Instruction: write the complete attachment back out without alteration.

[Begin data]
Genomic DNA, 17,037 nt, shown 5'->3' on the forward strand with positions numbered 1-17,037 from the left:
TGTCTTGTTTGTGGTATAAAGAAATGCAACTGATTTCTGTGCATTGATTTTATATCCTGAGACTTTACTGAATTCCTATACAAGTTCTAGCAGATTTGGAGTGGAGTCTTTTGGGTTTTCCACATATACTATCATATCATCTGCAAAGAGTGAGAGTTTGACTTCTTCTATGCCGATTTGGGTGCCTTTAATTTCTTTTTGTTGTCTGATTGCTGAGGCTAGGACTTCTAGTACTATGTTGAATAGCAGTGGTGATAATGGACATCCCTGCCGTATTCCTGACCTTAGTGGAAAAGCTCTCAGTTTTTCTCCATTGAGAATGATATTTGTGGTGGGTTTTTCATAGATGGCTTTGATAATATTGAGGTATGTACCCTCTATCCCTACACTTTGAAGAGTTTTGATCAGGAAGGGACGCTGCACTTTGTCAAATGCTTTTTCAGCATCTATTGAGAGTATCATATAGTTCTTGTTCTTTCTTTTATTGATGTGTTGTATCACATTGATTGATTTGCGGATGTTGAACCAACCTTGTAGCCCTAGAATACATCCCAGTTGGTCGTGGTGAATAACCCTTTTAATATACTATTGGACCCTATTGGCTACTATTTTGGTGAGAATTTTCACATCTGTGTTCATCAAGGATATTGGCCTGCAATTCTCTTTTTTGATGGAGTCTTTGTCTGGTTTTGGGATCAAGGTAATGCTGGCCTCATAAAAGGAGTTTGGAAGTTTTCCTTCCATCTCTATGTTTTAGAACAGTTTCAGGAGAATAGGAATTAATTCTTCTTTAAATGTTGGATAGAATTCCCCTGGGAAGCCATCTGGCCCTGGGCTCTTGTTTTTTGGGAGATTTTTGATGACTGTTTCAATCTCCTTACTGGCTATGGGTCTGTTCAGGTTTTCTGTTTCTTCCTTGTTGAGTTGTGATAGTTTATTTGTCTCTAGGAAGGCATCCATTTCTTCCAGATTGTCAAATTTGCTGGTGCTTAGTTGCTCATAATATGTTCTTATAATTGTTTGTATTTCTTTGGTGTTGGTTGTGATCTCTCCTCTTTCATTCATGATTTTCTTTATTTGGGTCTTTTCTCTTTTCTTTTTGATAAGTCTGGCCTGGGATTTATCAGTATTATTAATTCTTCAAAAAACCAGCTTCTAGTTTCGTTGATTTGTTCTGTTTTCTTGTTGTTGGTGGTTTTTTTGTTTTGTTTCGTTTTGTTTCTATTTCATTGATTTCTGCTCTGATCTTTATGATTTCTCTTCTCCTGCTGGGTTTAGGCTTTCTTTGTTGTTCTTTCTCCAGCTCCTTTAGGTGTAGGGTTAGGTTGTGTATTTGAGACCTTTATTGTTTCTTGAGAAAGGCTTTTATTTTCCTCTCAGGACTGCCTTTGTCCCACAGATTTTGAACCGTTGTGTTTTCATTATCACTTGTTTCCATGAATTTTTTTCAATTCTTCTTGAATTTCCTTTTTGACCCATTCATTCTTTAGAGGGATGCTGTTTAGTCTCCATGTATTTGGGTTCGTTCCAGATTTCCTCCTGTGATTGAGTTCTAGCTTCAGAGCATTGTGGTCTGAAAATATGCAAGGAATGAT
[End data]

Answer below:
Genomic DNA, 17,037 nt, shown 5'->3' on the forward strand with positions numbered 1-17,037 from the left:
TGTCTTGTTTGTGGTATAAAGAAATGCAACTGATTTCTGTGCATTGATTTTATATCCTGAGACTTTACTGAATTCCTATACAAGTTCTAGCAGATTTGGAGTGGAGTCTTTTGGGTTTTCCACATATACTATCATATCATCTGCAAAGAGTGAGAGTTTGACTTCTTCTATGCCGATTTGGGTGCCTTTAATTTCTTTTTGTTGTCTGATTGCTGAGGCTAGGACTTCTAGTACTATGTTGAATAGCAGTGGTGATAATGGACATCCCTGCCGTATTCCTGACCTTAGTGGAAAAGCTCTCAGTTTTTCTCCATTGAGAATGATATTTGTGGTGGGTTTTTCATAGATGGCTTTGATAATATTGAGGTATGTACCCTCTATCCCTACACTTTGAAGAGTTTTGATCAGGAAGGGACGCTGCACTTTGTCAAATGCTTTTTCAGCATCTATTGAGAGTATCATATAGTTCTTGTTCTTTCTTTTATTGATGTGTTGTATCACATTGATTGATTTGCGGATGTTGAACCAACCTTGTAGCCCTAGAATACATCCCAGTTGGTCGTGGTGAATAACCCTTTTAATATACTATTGGACCCTATTGGCTACTATTTTGGTGAGAATTTTCACATCTGTGTTCATCAAGGATATTGGCCTGCAATTCTCTTTTTTGATGGAGTCTTTGTCTGGTTTTGGGATCAAGGTAATGCTGGCCTCATAAAAGGAGTTTGGAAGTTTTCCTTCCATCTCTATGTTTTAGAACAGTTTCAGGAGAATAGGAATTAATTCTTCTTTAAATGTTGGATAGAATTCCCCTGGGAAGCCATCTGGCCCTGGGCTCTTGTTTTTTGGGAGATTTTTGATGACTGTTTCAATCTCCTTACTGGCTATGGGTCTGTTCAGGTTTTCTGTTTCTTCCTTGTTGAGTTGTGATAGTTTATTTGTCTCTAGGAAGGCATCCATTTCTTCCAGATTGTCAAATTTGCTGGTGCTTAGTTGCTCATAATATGTTCTTATAATTGTTTGTATTTCTTTGGTGTTGGTTGTGATCTCTCCTCTTTCATTCATGATTTTCTTTATTTGGGTCTTTTCTCTTTTCTTTTTGATAAGTCTGGCCTGGGATTTATCAGTATTATTAATTCTTCAAAAAACCAGCTTCTAGTTTCGTTGATTTGTTCTGTTTTCTTGTTGTTGGTGGTTTTTTTGTTTTGTTTCGTTTTGTTTCTATTTCATTGATTTCTGCTCTGATCTTTATGATTTCTCTTCTCCTGCTGGGTTTAGGCTTTCTTTGTTGTTCTTTCTCCAGCTCCTTTAGGTGTAGGGTTAGGTTGTGTATTTGAGACCTTTATTGTTTCTTGAGAAAGGCTTTTATTTTCCTCTCAGGACTGCCTTTGTCCCACAGATTTTGAACCGTTGTGTTTTCATTATCACTTGTTTCCATGAATTTTTTTCAATTCTTCTTGAATTTCCTTTTTGACCCATTCATTCTTTAGAGGGATGCTGTTTAGTCTCCATGTATTTGGGTTCGTTCCAGATTTCCTCCTGTGATTGAGTTCTAGCTTCAGAGCATTGTGGTCTGAAAATATGCAAGGAATGAT